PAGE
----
How to Order Wine Like a Connoisseur
We’ve all been there. You’re in new company, at a flash restaurant and suddenly the wine list is thrust at you and you’re told that you’re in charge of ordering the wine for the table. You squirm nervously in your seat, wipe away the sweat line that has unexpectedly appeared on your upper brow and try to think of a good reason why you can’t possibly be tasked with this onerous responsibility. Will anyone notice if I suddenly develop stomach pains and run for the nearest cubicle? Do I just order the second least expensive bottle of red and white on the list, and keep my fingers crossed that my dining companions appreciate my thriftiness?
Well follow a few simple rules and you might just convince your newfound friends that you’re an old hat at the wine game, or perhaps even a sommelier in waiting.
Firstly, always follow the strength of the region. If it is a Semillon you’re after, you can’t go past the Hunter Valley in New South Wales or even the Margaret River in Western Australia. For a Riesling, look no further than South Australia’s Clare Valley. Chardonnay is one of those grapes that is pretty versatile and does well in a whole range of regions across the continent but for Sauvignon Blanc, it has to be cool climate and preferably from an elevated region like Adelaide Hills. If you’re desperate and lacking in imagination, there is sure to be something on the list from that Marlborough Region that turns out pungent Sauvignon Blanc like a sausage machine.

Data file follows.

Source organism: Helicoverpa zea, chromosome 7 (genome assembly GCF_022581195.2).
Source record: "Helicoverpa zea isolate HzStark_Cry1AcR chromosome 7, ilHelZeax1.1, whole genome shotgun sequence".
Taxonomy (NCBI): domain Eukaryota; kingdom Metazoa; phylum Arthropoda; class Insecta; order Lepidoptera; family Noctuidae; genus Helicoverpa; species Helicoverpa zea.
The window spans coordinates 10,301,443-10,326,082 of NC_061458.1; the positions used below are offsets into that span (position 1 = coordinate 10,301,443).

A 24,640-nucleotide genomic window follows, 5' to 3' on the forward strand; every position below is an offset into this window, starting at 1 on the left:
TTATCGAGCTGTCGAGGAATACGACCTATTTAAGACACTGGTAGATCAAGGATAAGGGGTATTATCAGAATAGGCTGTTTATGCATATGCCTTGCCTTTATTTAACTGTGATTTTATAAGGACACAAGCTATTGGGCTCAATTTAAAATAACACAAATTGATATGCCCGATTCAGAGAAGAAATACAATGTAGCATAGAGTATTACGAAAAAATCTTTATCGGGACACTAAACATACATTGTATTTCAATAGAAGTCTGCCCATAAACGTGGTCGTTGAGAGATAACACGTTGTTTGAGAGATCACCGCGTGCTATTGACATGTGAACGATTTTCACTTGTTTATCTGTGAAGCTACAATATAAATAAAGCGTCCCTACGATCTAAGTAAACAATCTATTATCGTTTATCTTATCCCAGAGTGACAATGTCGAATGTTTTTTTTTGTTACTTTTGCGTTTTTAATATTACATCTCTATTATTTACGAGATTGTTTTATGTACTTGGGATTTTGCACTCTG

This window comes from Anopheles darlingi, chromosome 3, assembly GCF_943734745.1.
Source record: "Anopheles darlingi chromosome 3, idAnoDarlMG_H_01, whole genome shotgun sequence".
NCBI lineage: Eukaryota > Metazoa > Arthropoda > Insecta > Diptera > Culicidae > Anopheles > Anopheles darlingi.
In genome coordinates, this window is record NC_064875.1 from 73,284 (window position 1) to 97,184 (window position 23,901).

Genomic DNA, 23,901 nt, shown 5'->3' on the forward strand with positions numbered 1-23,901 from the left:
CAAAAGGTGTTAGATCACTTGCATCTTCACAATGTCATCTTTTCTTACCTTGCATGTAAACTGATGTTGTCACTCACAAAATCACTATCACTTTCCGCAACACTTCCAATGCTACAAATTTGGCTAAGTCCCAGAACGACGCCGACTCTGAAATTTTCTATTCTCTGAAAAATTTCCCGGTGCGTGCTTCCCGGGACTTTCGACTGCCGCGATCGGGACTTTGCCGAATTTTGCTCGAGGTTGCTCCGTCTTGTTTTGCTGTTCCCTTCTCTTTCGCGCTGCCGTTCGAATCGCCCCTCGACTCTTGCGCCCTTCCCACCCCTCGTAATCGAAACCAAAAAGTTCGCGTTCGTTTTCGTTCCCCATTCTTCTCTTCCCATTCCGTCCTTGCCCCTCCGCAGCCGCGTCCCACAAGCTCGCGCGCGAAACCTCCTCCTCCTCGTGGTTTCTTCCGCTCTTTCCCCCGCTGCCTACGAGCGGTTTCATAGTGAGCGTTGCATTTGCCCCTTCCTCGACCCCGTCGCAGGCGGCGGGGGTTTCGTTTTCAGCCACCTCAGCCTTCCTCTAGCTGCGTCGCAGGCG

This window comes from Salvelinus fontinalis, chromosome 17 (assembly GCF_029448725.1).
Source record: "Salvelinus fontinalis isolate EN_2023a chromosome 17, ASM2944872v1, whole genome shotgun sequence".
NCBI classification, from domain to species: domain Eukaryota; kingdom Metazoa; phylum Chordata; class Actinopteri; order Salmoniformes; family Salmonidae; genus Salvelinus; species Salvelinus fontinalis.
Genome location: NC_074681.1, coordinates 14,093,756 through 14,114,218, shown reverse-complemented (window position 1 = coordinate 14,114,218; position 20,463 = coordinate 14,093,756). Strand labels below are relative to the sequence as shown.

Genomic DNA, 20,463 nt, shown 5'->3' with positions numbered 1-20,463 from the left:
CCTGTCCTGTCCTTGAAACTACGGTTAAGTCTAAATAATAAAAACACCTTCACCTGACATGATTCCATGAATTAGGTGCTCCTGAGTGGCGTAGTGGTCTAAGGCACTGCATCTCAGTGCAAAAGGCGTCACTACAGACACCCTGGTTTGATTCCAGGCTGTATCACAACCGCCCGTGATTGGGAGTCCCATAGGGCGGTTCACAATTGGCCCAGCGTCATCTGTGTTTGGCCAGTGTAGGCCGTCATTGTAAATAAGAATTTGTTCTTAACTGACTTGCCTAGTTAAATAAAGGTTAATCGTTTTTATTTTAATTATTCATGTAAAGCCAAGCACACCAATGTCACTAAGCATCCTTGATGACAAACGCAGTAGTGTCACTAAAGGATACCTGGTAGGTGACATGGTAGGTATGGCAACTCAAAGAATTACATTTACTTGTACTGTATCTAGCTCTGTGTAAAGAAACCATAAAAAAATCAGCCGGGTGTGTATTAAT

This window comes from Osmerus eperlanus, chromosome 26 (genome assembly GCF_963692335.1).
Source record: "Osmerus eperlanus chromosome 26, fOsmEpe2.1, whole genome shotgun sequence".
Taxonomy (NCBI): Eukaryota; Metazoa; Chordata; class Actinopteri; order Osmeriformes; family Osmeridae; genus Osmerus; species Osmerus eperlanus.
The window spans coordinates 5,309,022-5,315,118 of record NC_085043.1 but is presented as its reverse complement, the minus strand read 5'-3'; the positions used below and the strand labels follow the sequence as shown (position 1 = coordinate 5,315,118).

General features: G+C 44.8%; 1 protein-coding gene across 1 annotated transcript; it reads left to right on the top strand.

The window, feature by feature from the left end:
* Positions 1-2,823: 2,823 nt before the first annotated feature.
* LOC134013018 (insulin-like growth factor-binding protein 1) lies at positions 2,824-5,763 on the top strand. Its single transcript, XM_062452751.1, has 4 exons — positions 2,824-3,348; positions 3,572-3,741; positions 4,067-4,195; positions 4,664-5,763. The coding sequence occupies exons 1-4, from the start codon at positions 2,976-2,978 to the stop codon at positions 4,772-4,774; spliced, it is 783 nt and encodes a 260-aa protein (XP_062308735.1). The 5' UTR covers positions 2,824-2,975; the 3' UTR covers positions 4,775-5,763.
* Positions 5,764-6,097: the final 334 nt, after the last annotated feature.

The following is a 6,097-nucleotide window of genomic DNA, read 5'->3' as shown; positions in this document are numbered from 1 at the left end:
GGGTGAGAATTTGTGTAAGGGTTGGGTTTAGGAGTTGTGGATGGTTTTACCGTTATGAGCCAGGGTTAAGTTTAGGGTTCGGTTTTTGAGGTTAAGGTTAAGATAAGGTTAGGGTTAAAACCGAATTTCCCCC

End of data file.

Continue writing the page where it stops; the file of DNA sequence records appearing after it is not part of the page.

If red wine is the order of the day, it’s pretty safe to look for Shiraz from the Barossa Valley or McLaren Vale; particularly if you like a jammy and ripe style. If a more elegant and understated syrah style appeals to your palate, then perhaps try a cooler climate like Franklin River, Bendigo, the Grampians or Tumbarumba. The best Cabernet often seems to come from the Coonawarra in South Australia or even the Margaret River in Western Australia and for Pinot Noir, I would again look for cool climates like the Mornington Peninsula, Beechworth, Tamar Valley or Coal River in Tasmania. If you don’t mind helping out our Kiwi friends, there is always the safe bet on something from Central Otago in the middle of New Zealand’s south island.
My second rule is to simply match the cuisine to the wine. If you’re dining in an Asian Restaurant where the meals are likely to be spicy, you generally can’t go wrong with a white wine which has a hint of sweetness or some tropical fruit characters. It is an underrated style, but Verdehlo does this job really well – particularly from the Hunter Valley or even The Granite Belt. Otherwise there is Gewurztraminer or a German Riesling from somewhere like Alsace. For Italian pasta dishes, it’s hard to go past a dry and lean style of red such as Sangiovese or, if money is no object, Barolo or Barbera. For pasta or creamy Italian dishes, think Pinot Grigio or Chardonnay and you will be sure to impress.
For Lebanese or Turkish style foods, a Grenache will always do well or even a lighter style like Rosé (especially one made on the Grenache grape). For seafood, think white wines with an acidic structure such as a clean, crisp, Clare Valley Riesling or even a Hunter Valley Semillon.
Finally, don’t be afraid to ask the Sommelier for help, but don’t be upsold! In fine dining venues, the Sommelier will certainly know their apples (or grapes for that matter!) but in more casual dining venues, the staff may be better trained in the “upsell” than oenology! So, by all means, ask for help, or simply for a description of the wine. But be firm and buy at your price point.
So when the wine list lands in your lap, fear not. Even if you don’t have a firm grip on wine speak or possess an in-depth knowledge of viticulture, you too can impress both bon-vivants and wine wankers alike if you follow these three simple rules over the imminent festive season.